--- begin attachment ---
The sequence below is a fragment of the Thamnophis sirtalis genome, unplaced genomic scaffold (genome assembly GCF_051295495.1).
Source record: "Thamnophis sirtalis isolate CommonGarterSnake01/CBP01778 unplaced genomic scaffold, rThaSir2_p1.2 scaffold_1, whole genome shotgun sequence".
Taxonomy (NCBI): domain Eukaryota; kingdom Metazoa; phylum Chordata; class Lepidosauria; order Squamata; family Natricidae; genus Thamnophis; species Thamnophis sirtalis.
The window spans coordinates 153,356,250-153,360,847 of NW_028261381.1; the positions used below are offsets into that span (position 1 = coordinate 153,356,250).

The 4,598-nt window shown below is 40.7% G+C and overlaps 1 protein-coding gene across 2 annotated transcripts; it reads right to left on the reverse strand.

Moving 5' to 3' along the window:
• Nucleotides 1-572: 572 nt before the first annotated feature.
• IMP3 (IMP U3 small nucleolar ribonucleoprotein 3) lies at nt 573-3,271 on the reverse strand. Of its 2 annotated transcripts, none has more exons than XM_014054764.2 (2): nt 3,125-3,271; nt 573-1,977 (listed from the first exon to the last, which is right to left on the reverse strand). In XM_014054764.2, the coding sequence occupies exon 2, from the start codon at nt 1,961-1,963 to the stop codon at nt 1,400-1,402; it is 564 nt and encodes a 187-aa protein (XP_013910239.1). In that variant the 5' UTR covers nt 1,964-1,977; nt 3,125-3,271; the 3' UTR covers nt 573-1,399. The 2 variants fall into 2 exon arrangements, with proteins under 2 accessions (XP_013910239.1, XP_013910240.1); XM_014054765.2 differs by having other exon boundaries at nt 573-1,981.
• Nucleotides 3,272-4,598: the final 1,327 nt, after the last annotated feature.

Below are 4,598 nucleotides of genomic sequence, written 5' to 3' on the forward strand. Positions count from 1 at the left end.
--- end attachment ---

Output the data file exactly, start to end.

The sequence below is a fragment of the Thamnophis sirtalis genome, unplaced genomic scaffold (genome assembly GCF_051295495.1).
Source record: "Thamnophis sirtalis isolate CommonGarterSnake01/CBP01778 unplaced genomic scaffold, rThaSir2_p1.2 scaffold_1, whole genome shotgun sequence".
Taxonomy (NCBI): domain Eukaryota; kingdom Metazoa; phylum Chordata; class Lepidosauria; order Squamata; family Natricidae; genus Thamnophis; species Thamnophis sirtalis.
The window spans coordinates 153,356,250-153,360,847 of NW_028261381.1; the positions used below are offsets into that span (position 1 = coordinate 153,356,250).

The 4,598-nt window shown below is 40.7% G+C and overlaps 1 protein-coding gene across 2 annotated transcripts; it reads right to left on the reverse strand.

Moving 5' to 3' along the window:
• Nucleotides 1-572: 572 nt before the first annotated feature.
• IMP3 (IMP U3 small nucleolar ribonucleoprotein 3) lies at nt 573-3,271 on the reverse strand. Of its 2 annotated transcripts, none has more exons than XM_014054764.2 (2): nt 3,125-3,271; nt 573-1,977 (listed from the first exon to the last, which is right to left on the reverse strand). In XM_014054764.2, the coding sequence occupies exon 2, from the start codon at nt 1,961-1,963 to the stop codon at nt 1,400-1,402; it is 564 nt and encodes a 187-aa protein (XP_013910239.1). In that variant the 5' UTR covers nt 1,964-1,977; nt 3,125-3,271; the 3' UTR covers nt 573-1,399. The 2 variants fall into 2 exon arrangements, with proteins under 2 accessions (XP_013910239.1, XP_013910240.1); XM_014054765.2 differs by having other exon boundaries at nt 573-1,981.
• Nucleotides 3,272-4,598: the final 1,327 nt, after the last annotated feature.

Below are 4,598 nucleotides of genomic sequence, written 5' to 3' on the forward strand. Positions count from 1 at the left end.